WASHINGTON DC —
Agriculture, Mechanization and Irrigation Development Minister, Joseph Made, says the drought that has hit most parts of Zimbabwe resulting in a grain deficit of 700,000 tonnes does not justify it being declared a national disaster.
The country needs about 1.4 million tonnes of maize per year.
Made was responding to Musikavanhu legislator, Prosper Mutseyami of the Movement for Democratic Change led by Morgan Tsvangirai who wanted to know if the government was going to declare the drought a national disaster.
Already, in some parts of country that are hardest hit especially Matabeleland, Masvingo and Manicand and the Midlands provinces where crops are almost a complete write off, families are going hungry before the peak food deficit period that starts around June.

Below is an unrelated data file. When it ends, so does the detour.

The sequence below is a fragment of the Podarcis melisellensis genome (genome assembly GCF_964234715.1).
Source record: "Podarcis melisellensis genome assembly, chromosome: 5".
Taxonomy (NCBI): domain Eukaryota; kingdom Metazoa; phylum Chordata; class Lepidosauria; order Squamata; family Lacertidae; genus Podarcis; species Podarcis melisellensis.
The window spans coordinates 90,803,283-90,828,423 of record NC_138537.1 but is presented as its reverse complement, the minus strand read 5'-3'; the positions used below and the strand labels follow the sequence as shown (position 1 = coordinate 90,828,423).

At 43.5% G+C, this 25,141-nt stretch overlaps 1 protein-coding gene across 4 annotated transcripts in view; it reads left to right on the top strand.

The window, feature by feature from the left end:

In March this year, government gave private players the green light to import maize.
Earlier this year Made said the whole southern African region was facing a serious drought in 2015. He said, “If South Africa is importing then the situation is bad.”
In 2000, Made took a helicopter ride around the country and on that basis declared that Zimbabwe was going to enjoy a bumper harvest but it turned out to be one of the worst drought years since independence.
Bulawayo central lawmaker, Dorcas Sibanda, who is an MDC-T member and also sits on the parliamentary portfolio committee on finance, told VOA Studio 7 Made is making a mistake in not declaring the drought a national disaster.